Theatre Mirror Reviews - "Coriolanus"

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note: entire contents copyright 2009 by Larry Stark


"Coriolanus"

by William Shakespeare
Directed by Robert Walsh

Movement Design by Karen Krolak
Lighting Design by Scott Clyve
Costume Design by Molly Trainer
Percussion Design by Stephen Serwacki
Choral Design by Karen Kopryanski
Assistant Directors Naya Chang, Risher Reddick
Production Manager Jason Ries
Stage Manager Sarah Hilary Johnson

Caius Martius Coriolanus................Ben Evett
Tullus Aufidius.......................Ted Hewlett
Menenius Agrippa......................Ron Goldman
Volumnia.........................Bobbie Steinbach
Cominus...........................Robert Najarian
Junius Brutus.............Maurice Emmanuel Parent
Sicinius Velutus......................Noah Tuleja
Young Martius........Aidan Crimmins/Spencer Evett
Virgilia/Ensemble.................Susannah Melone
Valeria/Ensemble...................Hannah Husband
Titus Larius/Ensemble.................Jerrell Leo
Gentlewoman/Ensemble...................Giselle Ty
First Senator/Ensemble.................Curt Klump
Herald/Ensemble.....................Alex LaFrance
Volscian Senator/Ensemble..............Joel Perez

"Coriolanus" is so seldom done that it feels like a whole new play --- thus it is a fitting "premiere" for the Actors' Shakespeare Project. It tells of a brave and honest Roman warrior whose pride and anger turn him against his own people. His contempt for both the rabble --- who fear he would turn tyrant if elected Consul --- and for the compromises politics demands tarnish the exploits of his sword and bring him low. But this bare-bones summary cannot show the sounds and spectacle that fill this huge stage with movement and passion.

It begins in darkness with the scuttle of running feet, indistinct voices rising as dim lights rise on a moiling mob shouting fears and curses at Caius Martius Coriolanus. They are dressed as jobless workmen from the 1930's in ill-fitting browns and wear flat caps, porkpies, and here and there an old fedora. In their hands are steel tools --- wrenches, axes, in one case a hammer and a sickle --- struck together in clangorous anger. Their leader (Curt Klump back from New York) cites Martius as the proud and greedy cause of their hunger --- when into their midst, defending him, steps Menenius Agrippa (Ron Goldman), a grey-bearded man in a suit, then Martius himself (Ben Evett). And into this argument breaks a messenger: the Volskies are in arms and led by Tullus Aufidius, Martius' respected adversary in earlier clashes.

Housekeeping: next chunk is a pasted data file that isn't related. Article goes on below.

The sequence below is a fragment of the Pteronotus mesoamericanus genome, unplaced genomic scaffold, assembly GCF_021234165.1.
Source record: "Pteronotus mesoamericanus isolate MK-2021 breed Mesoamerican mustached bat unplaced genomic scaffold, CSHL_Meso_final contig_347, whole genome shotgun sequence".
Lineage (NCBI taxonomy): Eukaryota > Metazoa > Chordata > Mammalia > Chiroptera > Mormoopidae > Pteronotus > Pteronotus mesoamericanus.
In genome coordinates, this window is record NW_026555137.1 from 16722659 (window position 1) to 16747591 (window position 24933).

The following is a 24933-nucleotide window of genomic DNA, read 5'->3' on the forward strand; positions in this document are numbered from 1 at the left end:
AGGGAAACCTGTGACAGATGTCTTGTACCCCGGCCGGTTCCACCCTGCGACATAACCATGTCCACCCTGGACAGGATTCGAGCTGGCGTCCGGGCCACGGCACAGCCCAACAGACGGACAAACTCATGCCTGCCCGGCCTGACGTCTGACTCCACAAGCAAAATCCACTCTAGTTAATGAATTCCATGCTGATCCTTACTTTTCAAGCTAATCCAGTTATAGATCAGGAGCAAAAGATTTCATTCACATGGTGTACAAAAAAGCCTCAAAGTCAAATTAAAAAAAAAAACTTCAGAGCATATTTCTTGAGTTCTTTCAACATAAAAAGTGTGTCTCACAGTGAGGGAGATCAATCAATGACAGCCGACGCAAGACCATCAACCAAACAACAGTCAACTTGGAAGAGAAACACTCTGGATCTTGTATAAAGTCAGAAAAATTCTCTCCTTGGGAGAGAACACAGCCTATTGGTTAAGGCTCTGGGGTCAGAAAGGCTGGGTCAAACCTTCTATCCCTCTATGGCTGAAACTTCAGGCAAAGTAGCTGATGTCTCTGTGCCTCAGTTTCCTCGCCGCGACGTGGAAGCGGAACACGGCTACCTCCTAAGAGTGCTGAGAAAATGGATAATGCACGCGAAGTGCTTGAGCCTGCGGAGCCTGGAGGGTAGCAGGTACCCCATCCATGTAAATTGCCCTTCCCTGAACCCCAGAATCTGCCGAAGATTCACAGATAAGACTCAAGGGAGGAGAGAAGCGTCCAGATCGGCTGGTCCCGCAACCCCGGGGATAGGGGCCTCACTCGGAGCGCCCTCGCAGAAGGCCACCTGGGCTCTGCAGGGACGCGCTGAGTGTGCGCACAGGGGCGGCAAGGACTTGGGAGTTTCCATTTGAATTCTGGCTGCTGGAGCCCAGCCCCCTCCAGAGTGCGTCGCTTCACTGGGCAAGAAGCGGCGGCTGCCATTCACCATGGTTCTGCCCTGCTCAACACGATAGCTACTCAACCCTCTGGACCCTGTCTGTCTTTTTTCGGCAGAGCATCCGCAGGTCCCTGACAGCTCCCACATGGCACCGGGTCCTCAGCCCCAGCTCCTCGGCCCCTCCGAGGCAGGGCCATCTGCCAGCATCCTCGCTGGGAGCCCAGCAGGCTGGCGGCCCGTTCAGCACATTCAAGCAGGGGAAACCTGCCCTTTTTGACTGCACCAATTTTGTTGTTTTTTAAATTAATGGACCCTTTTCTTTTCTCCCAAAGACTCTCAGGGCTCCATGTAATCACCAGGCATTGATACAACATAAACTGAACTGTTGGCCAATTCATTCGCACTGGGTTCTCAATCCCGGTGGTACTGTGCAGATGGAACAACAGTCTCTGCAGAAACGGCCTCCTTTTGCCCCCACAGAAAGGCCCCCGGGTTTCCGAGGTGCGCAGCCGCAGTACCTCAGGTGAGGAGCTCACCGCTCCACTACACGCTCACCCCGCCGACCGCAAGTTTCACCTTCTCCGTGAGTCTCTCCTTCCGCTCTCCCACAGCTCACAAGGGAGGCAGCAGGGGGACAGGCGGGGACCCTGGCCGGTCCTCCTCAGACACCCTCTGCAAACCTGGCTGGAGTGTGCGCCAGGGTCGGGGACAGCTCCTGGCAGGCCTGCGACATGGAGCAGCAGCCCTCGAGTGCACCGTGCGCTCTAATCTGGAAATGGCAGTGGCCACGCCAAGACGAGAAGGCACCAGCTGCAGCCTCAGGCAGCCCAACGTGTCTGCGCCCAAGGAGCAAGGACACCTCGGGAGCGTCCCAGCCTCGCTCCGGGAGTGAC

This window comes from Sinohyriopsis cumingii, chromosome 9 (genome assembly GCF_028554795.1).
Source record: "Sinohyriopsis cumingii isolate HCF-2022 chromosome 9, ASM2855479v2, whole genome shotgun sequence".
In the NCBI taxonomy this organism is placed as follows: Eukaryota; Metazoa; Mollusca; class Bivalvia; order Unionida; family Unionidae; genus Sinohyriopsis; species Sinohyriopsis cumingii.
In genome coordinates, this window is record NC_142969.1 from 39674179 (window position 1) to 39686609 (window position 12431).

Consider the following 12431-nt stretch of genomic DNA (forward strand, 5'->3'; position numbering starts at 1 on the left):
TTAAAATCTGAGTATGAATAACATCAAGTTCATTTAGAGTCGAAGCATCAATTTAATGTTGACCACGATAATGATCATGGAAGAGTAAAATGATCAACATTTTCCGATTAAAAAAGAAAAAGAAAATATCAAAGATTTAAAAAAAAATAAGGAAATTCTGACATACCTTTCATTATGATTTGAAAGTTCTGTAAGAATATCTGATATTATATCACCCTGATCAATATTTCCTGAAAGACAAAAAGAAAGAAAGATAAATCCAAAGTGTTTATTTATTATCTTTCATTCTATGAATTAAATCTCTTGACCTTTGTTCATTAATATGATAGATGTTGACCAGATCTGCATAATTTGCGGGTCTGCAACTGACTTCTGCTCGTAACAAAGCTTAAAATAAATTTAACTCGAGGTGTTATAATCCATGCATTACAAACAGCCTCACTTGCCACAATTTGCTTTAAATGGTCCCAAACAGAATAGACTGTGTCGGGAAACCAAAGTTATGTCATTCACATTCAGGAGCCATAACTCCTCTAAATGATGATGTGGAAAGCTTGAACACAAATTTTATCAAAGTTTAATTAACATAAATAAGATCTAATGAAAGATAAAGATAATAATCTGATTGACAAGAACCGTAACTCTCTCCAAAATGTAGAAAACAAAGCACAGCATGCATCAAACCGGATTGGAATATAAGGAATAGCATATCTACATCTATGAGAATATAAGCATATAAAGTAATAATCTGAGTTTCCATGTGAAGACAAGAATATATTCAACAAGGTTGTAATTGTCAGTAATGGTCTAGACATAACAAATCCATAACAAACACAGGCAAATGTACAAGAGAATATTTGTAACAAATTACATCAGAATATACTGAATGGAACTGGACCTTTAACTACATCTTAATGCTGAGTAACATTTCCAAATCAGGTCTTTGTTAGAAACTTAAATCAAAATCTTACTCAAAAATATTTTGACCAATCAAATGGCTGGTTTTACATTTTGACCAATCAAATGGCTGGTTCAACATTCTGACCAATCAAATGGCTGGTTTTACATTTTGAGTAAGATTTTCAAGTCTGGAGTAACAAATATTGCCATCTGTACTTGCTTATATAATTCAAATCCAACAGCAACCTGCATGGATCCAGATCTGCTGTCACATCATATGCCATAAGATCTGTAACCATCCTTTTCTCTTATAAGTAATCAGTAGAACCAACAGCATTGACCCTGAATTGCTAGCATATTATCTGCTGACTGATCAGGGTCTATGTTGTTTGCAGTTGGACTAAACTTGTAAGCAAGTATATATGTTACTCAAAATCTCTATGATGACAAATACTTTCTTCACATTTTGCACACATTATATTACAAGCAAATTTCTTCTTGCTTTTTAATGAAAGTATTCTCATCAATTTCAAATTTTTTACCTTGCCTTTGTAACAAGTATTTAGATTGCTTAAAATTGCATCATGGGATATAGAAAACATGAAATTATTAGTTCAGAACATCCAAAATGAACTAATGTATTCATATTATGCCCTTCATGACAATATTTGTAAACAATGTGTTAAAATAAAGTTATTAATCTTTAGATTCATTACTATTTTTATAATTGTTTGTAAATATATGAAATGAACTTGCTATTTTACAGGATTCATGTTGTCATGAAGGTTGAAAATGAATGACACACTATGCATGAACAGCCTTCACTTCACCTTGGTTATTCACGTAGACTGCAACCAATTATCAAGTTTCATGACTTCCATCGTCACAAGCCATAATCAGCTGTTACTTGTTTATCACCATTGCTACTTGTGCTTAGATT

Percussion Designer Stephen Serwacki and Movement Designer Karen Krolak have turned the ensuing battle into ballet. Kicks and flips and tumbles, performed to beaten-steel and loud drumming, fill the stage with dizzying action. It comes, however, to Martius and Ofidius center-stage in single combat --- a magnificent effect! They face one another inside a steel cage, their weapons clashing gainst a separating screen, one slowly rising as the other tires and falls. This is Martius in triumph at the gates of Corioli, thus winning the name Coriolanus.

But the field of battle is more easy won than deserved honors in the field of politics. Martius bristles at the custom of baring wounds got in wars --- he calls it bragging and will have none of it. His war with the Roman rabble is such to have him banished, and thus to throw in with Ofidius against his own country.

In these wrangles over a Consul-ship, the only advice that sways this warrior comes from his mother --- a tiny woman ten-feet tall whenever she speaks. I speak of Bobbie Steinbach, a powerhouse of eloquent invective and pride in her soldier son.

Robert Walsh as director has melded all these elements into a stunning, clear-eyed revival of a difficult, neglected play. He has called forth a tornado of physical and verbal energy from Ben Evett yet making clear every line by everyone on the stage. It feels much as though we have been given a new play by the hand of this old master.

"Coriolanus" (12 March - 5 April)
ACTORS' SHAKESPEARE PROJECT
@ The Center for The Arts at The Armory, 191 Highland Avenue, SOMERVILLE MA
1 (866)811-4111

THE THEATER MIRROR, New England's LIVE Theater Guide

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